Birchstone Brief for the week ended 17 May 2024

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After a short hiatus, we are looking forward to being back in your inboxes every week with insights relating to recent tax developments. 

Now, on to the tax news! 

 

ATO Updates

DIS on Full Federal Court’s 12(3) decision in Jamsek case

The ATO has issued a Decision Impact Statement (DIS) concerning the Full Federal Court’s decision in Jamsek v ZG Operations Australia Pty Ltd (No 3) [2023] FCAFC 48 (covered in the Birchstone Brief for the week ended 24 March 2023). In that case, the Court held that individual truck drivers who provided delivery services to a company over an extended period via their respective partnerships with their wives were not ’employees’ of that company within the extended definition of that term for the purposes of section 12(3) of the SGAA 1992 (finding that the provision could only apply where the putative ’employee’ was a natural person and a party to the relevant contract in their individual capacity). 

The DIS states that:

  • the decision reached by the Court is consistent with the Commissioner’s submissions as to the operation of section 12(3) in the proceedings; 
  • consistently with previous decisions concerning section 12(3), the Court affirmed that applying section 12(3) requires analysis of the content of the promises exchanged under the relevant contract, which involves an evaluation of the terms of that contract and the benefits received under it by the engaging entity; 
  • while the Commissioner agrees with the Court’s observations that a quantitative analysis of the benefits received by the engaging company under the contract would have been the most appropriate way to determine if the contract was ‘principally’ for labour in this case, the Commissioner considers that it remains open to apply a qualitative analysis where the particular factual circumstances warrant this approach; and
  • the Commissioner is considering whether any changes to relevant guidance products are required in light of the decision.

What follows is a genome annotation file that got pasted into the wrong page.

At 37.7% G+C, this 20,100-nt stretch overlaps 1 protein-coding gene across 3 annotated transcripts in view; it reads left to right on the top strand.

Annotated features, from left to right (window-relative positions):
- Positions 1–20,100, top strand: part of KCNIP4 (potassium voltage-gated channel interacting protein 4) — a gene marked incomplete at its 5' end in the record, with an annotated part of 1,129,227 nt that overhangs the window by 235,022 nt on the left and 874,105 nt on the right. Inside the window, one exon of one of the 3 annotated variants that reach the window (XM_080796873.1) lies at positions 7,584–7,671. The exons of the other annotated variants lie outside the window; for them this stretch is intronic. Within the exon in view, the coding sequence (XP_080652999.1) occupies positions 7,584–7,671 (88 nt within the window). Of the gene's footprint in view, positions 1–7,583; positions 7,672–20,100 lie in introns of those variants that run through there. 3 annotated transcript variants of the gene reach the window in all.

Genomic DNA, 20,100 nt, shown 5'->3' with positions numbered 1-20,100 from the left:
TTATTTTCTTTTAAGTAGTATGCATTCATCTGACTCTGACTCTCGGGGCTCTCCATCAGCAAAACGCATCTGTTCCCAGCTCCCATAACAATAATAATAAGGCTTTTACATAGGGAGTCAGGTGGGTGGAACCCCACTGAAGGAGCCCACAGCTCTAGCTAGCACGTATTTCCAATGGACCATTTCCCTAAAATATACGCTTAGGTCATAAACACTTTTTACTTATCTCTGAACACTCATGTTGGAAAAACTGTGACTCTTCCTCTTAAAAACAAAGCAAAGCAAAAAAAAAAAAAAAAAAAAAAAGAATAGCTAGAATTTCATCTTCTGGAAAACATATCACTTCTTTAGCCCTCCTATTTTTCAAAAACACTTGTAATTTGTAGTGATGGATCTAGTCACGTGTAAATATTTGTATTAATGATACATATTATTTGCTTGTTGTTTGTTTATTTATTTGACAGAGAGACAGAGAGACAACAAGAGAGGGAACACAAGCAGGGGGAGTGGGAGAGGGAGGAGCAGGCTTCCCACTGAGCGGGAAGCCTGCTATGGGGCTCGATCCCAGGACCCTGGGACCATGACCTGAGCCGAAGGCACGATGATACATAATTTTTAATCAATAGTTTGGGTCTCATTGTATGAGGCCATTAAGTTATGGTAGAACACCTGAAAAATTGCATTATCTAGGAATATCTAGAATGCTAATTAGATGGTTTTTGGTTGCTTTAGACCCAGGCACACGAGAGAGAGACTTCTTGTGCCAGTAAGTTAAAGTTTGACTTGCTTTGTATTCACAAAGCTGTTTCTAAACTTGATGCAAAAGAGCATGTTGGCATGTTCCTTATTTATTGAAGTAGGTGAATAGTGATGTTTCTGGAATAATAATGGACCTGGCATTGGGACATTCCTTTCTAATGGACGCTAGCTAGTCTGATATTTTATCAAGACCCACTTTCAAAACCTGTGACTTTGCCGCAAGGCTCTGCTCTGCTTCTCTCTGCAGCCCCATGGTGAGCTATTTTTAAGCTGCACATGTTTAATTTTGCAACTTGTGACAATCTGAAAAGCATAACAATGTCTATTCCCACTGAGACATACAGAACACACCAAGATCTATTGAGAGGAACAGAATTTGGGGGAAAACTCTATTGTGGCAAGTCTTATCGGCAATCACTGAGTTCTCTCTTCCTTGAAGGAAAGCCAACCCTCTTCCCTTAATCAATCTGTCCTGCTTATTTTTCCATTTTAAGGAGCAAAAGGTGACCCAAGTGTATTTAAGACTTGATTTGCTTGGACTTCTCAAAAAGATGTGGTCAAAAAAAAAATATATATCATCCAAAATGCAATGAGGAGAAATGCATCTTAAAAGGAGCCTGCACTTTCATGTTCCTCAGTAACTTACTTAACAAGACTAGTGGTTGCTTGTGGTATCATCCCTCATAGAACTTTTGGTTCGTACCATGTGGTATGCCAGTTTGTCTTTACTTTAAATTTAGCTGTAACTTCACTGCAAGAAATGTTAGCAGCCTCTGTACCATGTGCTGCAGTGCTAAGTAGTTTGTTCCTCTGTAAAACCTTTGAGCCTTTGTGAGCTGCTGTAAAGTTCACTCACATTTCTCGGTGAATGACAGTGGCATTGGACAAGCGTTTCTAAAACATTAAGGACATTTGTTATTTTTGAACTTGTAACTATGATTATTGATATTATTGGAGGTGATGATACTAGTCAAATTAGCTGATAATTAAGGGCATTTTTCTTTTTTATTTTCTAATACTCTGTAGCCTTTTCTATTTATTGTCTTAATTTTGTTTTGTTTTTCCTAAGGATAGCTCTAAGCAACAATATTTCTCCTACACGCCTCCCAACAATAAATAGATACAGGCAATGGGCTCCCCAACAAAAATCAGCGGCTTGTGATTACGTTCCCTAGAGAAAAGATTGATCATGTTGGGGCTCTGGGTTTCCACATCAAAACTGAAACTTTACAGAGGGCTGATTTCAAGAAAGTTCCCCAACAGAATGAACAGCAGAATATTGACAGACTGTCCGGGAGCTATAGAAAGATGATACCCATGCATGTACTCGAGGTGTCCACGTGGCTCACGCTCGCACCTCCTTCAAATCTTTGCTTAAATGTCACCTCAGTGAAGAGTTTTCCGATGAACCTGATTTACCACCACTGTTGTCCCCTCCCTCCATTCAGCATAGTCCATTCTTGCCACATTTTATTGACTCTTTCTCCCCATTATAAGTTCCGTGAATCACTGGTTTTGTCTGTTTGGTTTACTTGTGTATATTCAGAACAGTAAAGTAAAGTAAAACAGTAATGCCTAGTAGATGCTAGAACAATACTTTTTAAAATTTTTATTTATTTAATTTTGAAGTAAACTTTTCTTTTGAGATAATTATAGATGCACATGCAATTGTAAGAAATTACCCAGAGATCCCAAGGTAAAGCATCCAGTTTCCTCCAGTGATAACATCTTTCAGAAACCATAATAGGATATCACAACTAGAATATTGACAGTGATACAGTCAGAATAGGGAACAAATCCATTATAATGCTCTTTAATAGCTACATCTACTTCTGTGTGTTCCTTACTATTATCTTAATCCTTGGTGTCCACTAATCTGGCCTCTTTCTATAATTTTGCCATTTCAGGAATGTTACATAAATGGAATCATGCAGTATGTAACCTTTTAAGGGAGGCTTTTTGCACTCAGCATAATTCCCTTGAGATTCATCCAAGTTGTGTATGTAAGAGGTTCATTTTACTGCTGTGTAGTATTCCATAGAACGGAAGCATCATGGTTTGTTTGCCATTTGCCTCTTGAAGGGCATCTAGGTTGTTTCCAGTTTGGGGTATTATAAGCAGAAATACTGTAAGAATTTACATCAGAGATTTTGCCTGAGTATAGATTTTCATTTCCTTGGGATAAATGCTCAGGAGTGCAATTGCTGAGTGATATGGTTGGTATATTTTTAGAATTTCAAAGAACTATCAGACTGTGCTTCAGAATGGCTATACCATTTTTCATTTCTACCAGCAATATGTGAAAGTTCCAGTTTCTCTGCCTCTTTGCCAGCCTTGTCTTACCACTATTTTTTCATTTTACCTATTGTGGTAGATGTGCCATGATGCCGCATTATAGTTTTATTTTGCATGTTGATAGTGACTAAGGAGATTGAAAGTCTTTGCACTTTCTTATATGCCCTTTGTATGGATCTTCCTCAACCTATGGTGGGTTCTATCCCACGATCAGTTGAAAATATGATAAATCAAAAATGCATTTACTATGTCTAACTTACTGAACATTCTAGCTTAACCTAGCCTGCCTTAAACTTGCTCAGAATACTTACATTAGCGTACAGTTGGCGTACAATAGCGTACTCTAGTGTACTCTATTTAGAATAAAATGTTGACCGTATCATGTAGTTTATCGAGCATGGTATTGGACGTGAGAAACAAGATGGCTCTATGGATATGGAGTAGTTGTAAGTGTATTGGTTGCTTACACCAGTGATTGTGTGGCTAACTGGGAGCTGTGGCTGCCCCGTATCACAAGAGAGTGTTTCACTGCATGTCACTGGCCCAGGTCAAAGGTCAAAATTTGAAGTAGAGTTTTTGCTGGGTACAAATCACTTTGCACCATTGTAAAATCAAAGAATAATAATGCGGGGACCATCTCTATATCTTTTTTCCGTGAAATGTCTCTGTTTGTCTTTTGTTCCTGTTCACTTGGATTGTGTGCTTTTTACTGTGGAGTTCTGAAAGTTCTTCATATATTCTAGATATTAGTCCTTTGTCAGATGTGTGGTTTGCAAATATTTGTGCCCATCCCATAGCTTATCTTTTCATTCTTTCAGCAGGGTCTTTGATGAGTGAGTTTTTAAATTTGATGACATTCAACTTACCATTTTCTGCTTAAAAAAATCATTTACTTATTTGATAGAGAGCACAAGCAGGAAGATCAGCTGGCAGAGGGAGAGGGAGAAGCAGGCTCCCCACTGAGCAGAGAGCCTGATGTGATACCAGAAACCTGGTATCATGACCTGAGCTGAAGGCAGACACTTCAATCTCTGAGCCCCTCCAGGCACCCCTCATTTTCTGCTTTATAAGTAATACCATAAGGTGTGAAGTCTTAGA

DIS on Full Federal Court’s decision in JMC case

The ATO has issued a DIS concerning the Full Federal Court’s decision in JMC Pty Ltd v FCT [2023] FCAFC 76 (covered in the Birchstone Brief for the week ended 26 May 2023). In that case, the Full Court overturned the first instance decision of Wigney J reported at [2022] FCA 750 and found that:

  • on an analysis of the totality of the legal rights and obligations of the relevant parties as provided for in their comprehensive written contract, a lecturer engaged by the appellant company was an independent contractor and not an employee within the ordinary meaning of that term (primarily due to the lecturer’s contractual right to subcontract or assign the performance of the relevant teaching services and the lack of a contractual right on the part of the appellant to substantially control the lecturer); and
  • the lecturer was also not an employee of the appellant within the meaning of the extended definition given to that term by section 12(3) of the SGAA 1992, as his contractual right to subcontract or assign the performance of the relevant teaching services meant that the contract was not ‘wholly or principally’ for the lecturer’s labour, but was rather a contract for the provision of teaching services. 

The result was that the appellant was not required to make superannuation guarantee contributions in respect of amounts paid to the lecturer for the performance of the teaching services. Notably, the Commissioner’s application seeking special leave to appeal the Full Federal Court’s decision to the High Court was unsuccessful (on the basis the Commissioner had not identified any reason to doubt the correctness of the Full Court’s decision). 

The DIS states that:

  • TR 2023/4, which contains the Commissioner’s position regarding the ordinary meaning of the term ’employee’, references the Full Federal Court decision; 
  • the existence of a contractual right within a contract allowing a worker to delegate, subcontract or assign their work to another, whether or not subject to the consent of the engaging entity, will result in the contract not being either wholly or principally for the labour of the worker – such that the worker does not fall within the extended definition of ’employee’ under section 12(3); 
  • in cases where a contract does not contain a clear right to delegate, subcontract or assign the obligation to perform work, the Commissioner will form its position regarding the application of section 12(3) based on the available evidence regarding the relevant contractual arrangement; and 
  • the Commissioner is considering whether any changes to relevant guidance products are required in light of the decision. 

DIS on Full Federal Court’s decision in Hannover Life case